Starting with blue, I paint the crest of  the wave about one-third of the way from cleaner or dish washing detergent to the top of the plate. This will leave enough room for any lettering that may  be added. Then I fill in the rest of the  wave, keeping the bottom portion of the  wave the darkest and gradually getting  lighter toward the top. This gives the  wave the illusion of depth. Some darker  splotches are added to the breaking portion of the wave. The water in the fore-  ground is added by using horizontal lines of different sizes.

Next comes the sky. A light mist of blue and long misty horizontal clouds are added at the top of the plate. Experiment with the placement of the clouds for greatest depth. Since these clouds are  closer to you, they will be higher up on  the plate.

At this point I select where the placement of the sun will be so that I can effectively place the clouds around the light source. To accomplish this, I put a light mist of pink around where the sun will be. Don’t over do it; leave a white space where the sun is. A light yellow mist is then laid down over the section closest to the sun. Layering the colors creates a smooth transition of color.

I usually run the horizon clouds up next to the top of the wave. Due to the limited amount of space, I’ve chosen to delete the background water to make more room for lettering. I use a violet for the horizon clouds. Keeping in mind the light source, I paint around the sun, somewhat framing the sun with the clouds. Don’t overdo it here. The key to this step is to keep it clean and simple.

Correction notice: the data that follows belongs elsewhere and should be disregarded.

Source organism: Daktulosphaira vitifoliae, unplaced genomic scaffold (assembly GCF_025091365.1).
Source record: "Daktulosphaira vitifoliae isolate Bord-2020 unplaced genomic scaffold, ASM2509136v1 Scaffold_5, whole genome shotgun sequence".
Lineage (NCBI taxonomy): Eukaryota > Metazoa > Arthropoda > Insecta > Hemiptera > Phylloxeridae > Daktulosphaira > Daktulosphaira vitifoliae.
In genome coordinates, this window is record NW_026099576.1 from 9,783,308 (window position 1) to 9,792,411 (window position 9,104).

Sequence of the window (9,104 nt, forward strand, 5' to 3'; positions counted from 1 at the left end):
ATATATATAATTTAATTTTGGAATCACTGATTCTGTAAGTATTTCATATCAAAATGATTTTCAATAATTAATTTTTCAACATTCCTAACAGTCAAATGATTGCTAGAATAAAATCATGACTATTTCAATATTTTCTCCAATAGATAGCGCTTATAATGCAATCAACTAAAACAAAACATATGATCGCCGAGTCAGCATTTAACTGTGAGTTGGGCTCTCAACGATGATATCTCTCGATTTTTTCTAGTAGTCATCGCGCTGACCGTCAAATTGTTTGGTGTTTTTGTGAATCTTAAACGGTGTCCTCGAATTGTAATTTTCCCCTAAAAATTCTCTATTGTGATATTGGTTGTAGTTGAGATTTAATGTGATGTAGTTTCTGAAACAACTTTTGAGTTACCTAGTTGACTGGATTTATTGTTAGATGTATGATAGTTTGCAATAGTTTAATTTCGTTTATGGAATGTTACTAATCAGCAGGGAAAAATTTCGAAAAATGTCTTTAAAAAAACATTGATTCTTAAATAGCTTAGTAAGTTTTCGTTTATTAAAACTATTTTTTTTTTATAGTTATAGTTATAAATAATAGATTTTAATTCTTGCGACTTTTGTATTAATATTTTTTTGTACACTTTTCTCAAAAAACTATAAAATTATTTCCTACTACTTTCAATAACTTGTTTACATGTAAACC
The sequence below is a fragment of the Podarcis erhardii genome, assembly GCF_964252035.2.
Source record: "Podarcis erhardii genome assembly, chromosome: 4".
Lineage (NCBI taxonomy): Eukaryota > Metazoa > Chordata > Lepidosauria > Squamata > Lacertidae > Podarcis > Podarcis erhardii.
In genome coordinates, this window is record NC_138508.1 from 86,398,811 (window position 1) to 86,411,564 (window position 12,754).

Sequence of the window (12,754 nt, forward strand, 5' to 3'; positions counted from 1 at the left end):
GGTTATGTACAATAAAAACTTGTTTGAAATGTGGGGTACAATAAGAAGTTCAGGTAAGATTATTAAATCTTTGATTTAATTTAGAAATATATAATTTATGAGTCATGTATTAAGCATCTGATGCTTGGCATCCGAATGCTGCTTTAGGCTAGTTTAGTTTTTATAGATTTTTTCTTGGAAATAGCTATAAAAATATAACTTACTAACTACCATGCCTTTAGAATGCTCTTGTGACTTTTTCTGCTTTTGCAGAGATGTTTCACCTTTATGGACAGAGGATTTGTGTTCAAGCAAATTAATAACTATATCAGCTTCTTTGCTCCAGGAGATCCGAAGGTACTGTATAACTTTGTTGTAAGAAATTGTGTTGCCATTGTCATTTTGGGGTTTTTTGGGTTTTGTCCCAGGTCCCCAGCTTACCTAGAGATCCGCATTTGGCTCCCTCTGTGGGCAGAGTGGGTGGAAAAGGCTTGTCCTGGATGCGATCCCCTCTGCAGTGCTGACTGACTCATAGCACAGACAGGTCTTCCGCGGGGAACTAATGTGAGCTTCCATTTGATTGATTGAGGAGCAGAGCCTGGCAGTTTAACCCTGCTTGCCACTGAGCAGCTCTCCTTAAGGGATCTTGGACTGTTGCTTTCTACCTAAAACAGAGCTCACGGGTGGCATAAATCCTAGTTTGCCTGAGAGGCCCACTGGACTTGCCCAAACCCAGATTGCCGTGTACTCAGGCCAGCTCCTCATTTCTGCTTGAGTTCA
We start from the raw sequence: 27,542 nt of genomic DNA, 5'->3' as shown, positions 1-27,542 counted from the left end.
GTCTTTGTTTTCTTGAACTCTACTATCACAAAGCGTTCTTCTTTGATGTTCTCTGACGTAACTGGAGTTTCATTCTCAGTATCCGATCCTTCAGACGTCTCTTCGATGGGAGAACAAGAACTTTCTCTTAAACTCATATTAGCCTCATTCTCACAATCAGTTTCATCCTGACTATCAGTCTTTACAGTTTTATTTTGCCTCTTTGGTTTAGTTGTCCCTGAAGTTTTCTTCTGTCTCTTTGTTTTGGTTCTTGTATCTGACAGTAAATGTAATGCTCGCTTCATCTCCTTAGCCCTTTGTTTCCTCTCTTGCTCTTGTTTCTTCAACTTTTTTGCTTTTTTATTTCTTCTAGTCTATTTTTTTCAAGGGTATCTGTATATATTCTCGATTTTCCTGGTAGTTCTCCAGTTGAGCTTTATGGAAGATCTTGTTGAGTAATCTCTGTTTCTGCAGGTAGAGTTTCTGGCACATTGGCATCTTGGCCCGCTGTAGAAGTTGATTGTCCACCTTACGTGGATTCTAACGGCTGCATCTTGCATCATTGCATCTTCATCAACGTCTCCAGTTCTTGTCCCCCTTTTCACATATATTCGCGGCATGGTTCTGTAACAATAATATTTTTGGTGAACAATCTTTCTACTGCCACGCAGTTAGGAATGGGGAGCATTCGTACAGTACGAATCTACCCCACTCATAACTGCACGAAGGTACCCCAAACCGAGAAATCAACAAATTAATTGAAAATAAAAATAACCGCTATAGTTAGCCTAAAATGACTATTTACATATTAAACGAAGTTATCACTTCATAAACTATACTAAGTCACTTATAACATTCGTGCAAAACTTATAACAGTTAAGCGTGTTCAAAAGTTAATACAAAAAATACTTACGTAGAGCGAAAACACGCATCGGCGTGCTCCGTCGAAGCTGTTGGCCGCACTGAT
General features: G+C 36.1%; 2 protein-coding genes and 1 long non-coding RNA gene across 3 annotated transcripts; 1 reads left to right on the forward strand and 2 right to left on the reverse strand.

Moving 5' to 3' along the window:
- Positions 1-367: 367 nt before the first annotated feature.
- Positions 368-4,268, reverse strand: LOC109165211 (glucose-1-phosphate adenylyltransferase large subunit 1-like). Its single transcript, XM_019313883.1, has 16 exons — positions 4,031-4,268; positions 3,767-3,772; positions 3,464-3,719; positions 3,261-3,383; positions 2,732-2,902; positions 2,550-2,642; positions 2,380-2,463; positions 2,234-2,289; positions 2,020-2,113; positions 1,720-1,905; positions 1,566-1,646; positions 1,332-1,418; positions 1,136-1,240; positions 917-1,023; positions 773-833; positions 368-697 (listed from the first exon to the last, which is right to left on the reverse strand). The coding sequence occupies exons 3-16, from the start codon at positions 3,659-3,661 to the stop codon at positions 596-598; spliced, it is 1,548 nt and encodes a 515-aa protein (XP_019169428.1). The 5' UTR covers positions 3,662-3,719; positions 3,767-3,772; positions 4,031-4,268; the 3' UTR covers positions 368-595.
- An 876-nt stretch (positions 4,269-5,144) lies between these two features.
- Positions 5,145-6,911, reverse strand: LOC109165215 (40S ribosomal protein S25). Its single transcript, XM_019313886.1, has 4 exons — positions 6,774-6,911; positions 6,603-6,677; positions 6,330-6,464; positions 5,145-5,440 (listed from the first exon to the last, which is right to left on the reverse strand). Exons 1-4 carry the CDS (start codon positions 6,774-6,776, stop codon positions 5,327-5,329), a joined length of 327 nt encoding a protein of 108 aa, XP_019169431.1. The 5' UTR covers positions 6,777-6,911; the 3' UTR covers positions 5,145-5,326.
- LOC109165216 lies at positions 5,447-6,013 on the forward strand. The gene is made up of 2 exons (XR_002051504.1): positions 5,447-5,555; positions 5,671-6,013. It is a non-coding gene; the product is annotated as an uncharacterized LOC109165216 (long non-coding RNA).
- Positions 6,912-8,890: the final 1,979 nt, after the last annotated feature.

To give the illusion of greater depth, I’ve added pink to the bottom of the long horizontal clouds at the top of the plate.

White has always been the most magical of all the colors. It seems to bring a beach scene to life.

I start with the white in the break of the wave and along the crest of the wave. For the breaking portion of the wave, I paint different-sized splotches of white, giving it a crashing effect. A light mist of white can be added above the crest of the wave, for mist being blown back.

Next the sun is added. Along with the sun, I rim-light the clouds closest to the sun with a fine white line. Notice that the clouds farthest away from the sun are mistier. A reflection of the sun is added to the water in the foreground.

Black is the final color to work with. Sea oats or palm trees may be added to frame the scene off. Again, don’t overdo it. Too many sea oats or palm trees can interfere with lettering.

The final and most crucial step is the gloss coat. Through many trials and errors I have perfected a high-gloss finish using K-mart clear enamel. It is inexpensive and very effective. Note that not all clear enamels are alike. Chemical make- up differs from product to product.

Make sure that the plate is dry and free of dust or lint. Any dust or lint will create a small bump in the final finish.

I apply a very light coat of enamel first. This helps to get an even second coat. (Note this coat should appear flat and not glossy.) Let the first coat dry. The second coat is tricky. I apply the second coat very thick or until a high gloss appears. This should be the way the plate will look when it is thoroughly dry.

Now the plate is ready for baking. I place the plate under the heat press at 350 degrees until dry. Once dry, it may take up to a week for the enamel to harden.

If a heat press is unavailable, a kitchen oven will do. The oven door must be kept open or the paint will discolor due to overheating. When using an oven, watch carefully for discoloring.

Once it’s dry, the plate may be dis- played and sold. If a customer wants a name added to the plate, you can sand off some to the gloss finish, add the name, and repeat the finishing process over it.